The Arcadia Unified School District is made up of 11 schools and serves about 9,500 students. It’s consistently named as one of the top school districts in the country by various ranking organizations; Arcadia High School is a U.S. News & World Report Gold Medal School.
We didn’t get a response from the school district’s information office but we learned that Arcadia High School will be opening on Aug. 11. Last Friday, Aug. 6, we observed the campus abuzz with activity – students were registering for classes, the band was practicing at the Performing Arts Center, and sports teams were meeting at the stadium. We saw safety protocols posted everywhere, the masking mandate strictly enforced, and bottles of hand sanitizers perched on tables at the reception lobby and at entrances. There was a definite air of eager anticipation for the school year to begin.
Most independent schools will start their 2021-2022 school year on the last week of August and, understandably, don’t have their plans etched in stone at this time. Among the handful of heads of school we requested information from, two agreed to tell us their procedures while emphasizing that they are in flux.
Clairbourn School in San Gabriel, which has served the Pasadena area continuously since 1926, is a day school with a small enrollment of 200 students from pre-K to eight grade. Head of school Amy Patzlaff, states:
“Our opening day is Aug. 26, and we currently plan to offer only in-person instruction, but there may be situations that we will handle on a case-by-case basis. That said, we are prepared to go fully remote in any class or grade should that become necessary due to health department orders, exposures, or any other reason.
“Besides cleaning procedures in place, we have hand sanitizers at every building entrance, desks are spaced out in classrooms to a minimum of three feet and more where possible, ventilation has been increased, and we are mandating universal masking on campus. We have visual cues to help with spacing – dots on benches and paw prints on the sidewalks. We do daily health screening for symptoms prior to arrival on campus. We will be doing regular COVID testing as long as it is recommended, including upon return to campus after holidays. In addition, we follow all of the protocols recommended by the health departments of isolating any symptomatic students or adults, sending them home, and requiring testing before return to campus. We will collect vaccination information and store it, according to privacy laws, along with all other health records.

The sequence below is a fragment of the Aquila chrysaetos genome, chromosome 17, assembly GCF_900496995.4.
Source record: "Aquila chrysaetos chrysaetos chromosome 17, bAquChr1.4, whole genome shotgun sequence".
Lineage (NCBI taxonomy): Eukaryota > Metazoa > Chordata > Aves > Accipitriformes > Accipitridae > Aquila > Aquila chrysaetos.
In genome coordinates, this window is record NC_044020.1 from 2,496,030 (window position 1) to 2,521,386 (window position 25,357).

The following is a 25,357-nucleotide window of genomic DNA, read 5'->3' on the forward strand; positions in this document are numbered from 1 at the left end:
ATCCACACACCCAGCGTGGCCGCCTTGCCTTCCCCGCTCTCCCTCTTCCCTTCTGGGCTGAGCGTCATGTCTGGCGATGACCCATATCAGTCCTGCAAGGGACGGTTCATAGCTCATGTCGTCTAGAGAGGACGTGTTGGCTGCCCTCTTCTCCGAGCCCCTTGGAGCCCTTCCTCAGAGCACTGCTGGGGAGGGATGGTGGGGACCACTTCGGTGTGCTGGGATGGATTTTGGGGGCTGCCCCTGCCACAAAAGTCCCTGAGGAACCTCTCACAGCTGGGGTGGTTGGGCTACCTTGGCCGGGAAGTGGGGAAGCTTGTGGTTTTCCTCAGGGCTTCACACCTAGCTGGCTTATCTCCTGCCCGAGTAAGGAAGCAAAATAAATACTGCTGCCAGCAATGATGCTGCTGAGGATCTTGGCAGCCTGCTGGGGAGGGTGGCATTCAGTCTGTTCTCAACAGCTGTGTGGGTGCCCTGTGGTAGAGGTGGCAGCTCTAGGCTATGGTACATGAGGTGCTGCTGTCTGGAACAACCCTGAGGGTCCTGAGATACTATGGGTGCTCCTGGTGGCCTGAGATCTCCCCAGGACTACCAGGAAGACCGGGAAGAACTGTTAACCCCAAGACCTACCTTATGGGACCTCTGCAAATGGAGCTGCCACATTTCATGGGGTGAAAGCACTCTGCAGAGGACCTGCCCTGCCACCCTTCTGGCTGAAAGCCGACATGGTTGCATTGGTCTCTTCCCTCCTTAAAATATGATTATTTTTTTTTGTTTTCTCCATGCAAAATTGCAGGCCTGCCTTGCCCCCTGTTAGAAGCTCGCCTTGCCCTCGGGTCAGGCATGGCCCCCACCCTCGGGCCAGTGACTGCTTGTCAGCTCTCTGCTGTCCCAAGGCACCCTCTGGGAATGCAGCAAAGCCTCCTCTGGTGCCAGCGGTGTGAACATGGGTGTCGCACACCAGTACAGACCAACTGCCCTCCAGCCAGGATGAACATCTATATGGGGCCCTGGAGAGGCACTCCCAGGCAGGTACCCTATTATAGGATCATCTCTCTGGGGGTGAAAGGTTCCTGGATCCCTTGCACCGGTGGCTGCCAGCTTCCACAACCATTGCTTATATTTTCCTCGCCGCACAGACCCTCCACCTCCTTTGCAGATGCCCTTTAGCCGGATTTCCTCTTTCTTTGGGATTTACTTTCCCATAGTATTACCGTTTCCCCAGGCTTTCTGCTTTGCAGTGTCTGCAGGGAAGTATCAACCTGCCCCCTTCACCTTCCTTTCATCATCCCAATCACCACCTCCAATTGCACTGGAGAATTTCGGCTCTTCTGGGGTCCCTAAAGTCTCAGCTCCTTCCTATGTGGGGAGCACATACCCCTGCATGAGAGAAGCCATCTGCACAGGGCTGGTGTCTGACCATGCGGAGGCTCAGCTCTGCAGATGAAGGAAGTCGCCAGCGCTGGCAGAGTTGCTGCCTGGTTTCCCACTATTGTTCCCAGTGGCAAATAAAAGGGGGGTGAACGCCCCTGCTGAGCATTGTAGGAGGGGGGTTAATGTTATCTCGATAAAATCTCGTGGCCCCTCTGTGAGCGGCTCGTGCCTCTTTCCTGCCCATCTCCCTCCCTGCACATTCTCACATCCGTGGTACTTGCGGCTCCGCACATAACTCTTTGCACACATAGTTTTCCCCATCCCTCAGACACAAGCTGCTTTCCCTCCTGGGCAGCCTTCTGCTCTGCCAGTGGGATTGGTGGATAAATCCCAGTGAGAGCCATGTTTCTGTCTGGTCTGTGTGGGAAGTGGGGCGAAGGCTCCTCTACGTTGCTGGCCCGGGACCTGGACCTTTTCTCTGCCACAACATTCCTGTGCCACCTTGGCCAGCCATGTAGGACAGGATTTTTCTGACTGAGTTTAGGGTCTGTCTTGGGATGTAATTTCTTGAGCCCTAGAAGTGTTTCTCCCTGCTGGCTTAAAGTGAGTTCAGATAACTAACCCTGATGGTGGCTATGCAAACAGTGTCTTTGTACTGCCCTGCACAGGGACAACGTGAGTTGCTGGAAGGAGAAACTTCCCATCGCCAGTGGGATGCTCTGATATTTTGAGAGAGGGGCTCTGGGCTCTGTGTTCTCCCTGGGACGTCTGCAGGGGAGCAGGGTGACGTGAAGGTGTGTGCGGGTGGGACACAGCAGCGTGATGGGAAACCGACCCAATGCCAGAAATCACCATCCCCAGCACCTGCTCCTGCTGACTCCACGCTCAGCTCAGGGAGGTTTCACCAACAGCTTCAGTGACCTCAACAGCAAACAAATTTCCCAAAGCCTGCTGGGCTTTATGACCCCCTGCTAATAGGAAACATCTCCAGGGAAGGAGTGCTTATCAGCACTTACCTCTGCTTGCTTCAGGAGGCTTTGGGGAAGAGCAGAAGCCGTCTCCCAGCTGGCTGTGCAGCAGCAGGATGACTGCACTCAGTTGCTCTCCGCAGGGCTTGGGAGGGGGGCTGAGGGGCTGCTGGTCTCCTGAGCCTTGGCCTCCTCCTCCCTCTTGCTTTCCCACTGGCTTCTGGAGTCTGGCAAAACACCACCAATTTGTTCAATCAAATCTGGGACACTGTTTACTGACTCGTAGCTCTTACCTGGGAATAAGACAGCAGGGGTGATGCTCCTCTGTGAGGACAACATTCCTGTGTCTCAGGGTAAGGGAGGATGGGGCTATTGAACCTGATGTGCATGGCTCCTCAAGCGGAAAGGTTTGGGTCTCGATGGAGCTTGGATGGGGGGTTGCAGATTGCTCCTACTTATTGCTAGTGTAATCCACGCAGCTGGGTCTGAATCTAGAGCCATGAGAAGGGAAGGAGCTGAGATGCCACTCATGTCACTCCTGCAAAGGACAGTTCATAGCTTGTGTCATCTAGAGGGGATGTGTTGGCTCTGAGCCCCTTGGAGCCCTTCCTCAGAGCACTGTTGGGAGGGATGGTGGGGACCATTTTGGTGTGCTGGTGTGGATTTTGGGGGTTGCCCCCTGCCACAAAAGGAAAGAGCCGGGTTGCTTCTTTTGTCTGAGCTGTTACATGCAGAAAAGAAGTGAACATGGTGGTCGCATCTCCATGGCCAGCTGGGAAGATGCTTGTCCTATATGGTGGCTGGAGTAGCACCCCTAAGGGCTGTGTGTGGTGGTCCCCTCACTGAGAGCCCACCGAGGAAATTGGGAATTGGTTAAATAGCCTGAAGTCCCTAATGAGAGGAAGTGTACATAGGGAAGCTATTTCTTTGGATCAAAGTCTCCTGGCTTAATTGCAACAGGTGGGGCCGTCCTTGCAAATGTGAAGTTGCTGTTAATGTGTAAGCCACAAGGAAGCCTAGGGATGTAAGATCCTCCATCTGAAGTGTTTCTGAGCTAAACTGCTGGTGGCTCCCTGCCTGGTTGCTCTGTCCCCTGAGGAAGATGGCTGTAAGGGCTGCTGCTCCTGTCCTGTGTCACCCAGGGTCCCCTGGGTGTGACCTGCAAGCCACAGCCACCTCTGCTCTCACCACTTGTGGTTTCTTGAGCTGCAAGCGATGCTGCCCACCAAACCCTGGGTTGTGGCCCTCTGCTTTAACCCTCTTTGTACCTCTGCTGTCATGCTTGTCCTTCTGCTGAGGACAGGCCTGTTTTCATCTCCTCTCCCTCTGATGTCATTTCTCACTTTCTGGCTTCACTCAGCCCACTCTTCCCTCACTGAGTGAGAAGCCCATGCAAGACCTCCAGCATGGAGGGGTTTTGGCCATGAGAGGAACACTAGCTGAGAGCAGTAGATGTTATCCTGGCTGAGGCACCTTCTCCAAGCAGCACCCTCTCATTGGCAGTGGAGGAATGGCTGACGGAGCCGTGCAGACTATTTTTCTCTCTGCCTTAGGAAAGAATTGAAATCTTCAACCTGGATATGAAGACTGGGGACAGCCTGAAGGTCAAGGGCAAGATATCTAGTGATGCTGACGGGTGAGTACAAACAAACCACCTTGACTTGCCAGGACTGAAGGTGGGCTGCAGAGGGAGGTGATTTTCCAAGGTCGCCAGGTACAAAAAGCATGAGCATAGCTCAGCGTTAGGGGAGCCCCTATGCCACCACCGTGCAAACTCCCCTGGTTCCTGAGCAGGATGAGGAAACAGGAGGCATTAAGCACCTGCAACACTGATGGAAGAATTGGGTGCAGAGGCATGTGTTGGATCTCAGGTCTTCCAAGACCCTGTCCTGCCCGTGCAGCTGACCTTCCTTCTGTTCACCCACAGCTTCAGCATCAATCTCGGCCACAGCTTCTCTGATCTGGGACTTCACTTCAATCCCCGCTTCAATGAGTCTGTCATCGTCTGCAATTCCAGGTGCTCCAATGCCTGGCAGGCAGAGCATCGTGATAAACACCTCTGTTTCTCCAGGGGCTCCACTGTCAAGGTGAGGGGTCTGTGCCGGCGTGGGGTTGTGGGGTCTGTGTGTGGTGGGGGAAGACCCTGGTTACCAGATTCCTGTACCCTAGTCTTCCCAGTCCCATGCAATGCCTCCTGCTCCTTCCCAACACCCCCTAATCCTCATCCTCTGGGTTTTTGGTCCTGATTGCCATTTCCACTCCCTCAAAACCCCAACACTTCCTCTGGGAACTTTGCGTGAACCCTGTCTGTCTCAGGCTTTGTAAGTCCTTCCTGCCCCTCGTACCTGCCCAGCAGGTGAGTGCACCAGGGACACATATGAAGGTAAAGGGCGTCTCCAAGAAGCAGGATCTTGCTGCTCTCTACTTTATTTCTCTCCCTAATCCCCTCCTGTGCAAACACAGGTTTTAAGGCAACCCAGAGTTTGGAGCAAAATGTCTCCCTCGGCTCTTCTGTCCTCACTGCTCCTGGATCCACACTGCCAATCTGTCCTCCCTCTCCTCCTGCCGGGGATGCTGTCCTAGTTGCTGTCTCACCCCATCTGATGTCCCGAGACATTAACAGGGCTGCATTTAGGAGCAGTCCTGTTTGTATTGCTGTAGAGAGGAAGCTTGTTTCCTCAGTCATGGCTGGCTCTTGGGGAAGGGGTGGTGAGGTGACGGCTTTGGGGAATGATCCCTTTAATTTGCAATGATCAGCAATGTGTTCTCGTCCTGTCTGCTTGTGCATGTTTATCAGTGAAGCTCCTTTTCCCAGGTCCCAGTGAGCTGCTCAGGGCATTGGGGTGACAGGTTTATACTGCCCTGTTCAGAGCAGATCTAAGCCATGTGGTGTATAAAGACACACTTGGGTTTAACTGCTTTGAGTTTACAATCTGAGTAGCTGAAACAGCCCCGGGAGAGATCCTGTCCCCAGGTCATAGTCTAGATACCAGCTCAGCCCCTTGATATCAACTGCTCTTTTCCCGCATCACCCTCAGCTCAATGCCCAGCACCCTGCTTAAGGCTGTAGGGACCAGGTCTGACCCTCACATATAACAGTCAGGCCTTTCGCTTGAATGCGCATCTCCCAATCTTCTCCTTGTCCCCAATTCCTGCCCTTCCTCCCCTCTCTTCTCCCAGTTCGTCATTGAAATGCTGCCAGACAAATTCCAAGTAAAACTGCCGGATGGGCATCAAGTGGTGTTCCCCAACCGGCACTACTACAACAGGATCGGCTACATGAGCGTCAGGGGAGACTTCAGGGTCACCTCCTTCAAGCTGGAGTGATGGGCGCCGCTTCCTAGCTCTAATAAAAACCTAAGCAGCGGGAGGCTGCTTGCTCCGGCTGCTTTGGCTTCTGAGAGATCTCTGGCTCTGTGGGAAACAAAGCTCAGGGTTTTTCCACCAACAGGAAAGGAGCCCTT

“The spring was a good test of protocols while fewer students were on campus. We found the students compliant and the teachers vigilant. With the layers of protection in place, we are confident that we have mitigated the risk enough to have a successful year. A group of school nurses in our area have been working closely together to share strategies and procedures. This brain trust has helped each school to build on the collective work to launch successfully. I am grateful for the partnerships. In addition we have been working very closely, since March, with Pasadena Public Health, Los Angeles Public Health, cohorts of local schools, and Joffe Emergency Services. All of these agencies and groups have been generous with their time and knowledge. They all have provided expert advice that we can use immediately.”
A nationally recognized coed learning institution, Flintridge Preparatory School in La Cañada Flintridge, educates students from seventh to 12th grade. Through their director of communications, Nicole Haims Trevor, head of School Vanessa Walker-Oakes, shares their opening plans.
“Our school year will begin on Aug. 26 for in-person classes only. We will follow all guidance from the State of California and Los Angeles County, including (but not limited to) masking indoors and outside as appropriate, enhanced cleaning protocols, improved ventilation, frequent handwashing, and daily symptom assessments. We are prepared to be responsive as conditions and guidance change.
“We expect all eligible community members to be vaccinated and to voluntarily share their students’ vaccination status. However, we anticipate our policy to change when the FDA fully approves the vaccination, removing the emergency use authorization.
“While we are mindful of the Delta variant, we here at Flintridge Prep are enthusiastic and excited to reopen this fall, and we look forward to revitalizing our relationships and reconnecting with our families on campus. Flintridge Prep values our community’s health, safety, and wellness, and we will use a variety of tactics to reduce risk for our students, their families, and our faculty and staff.”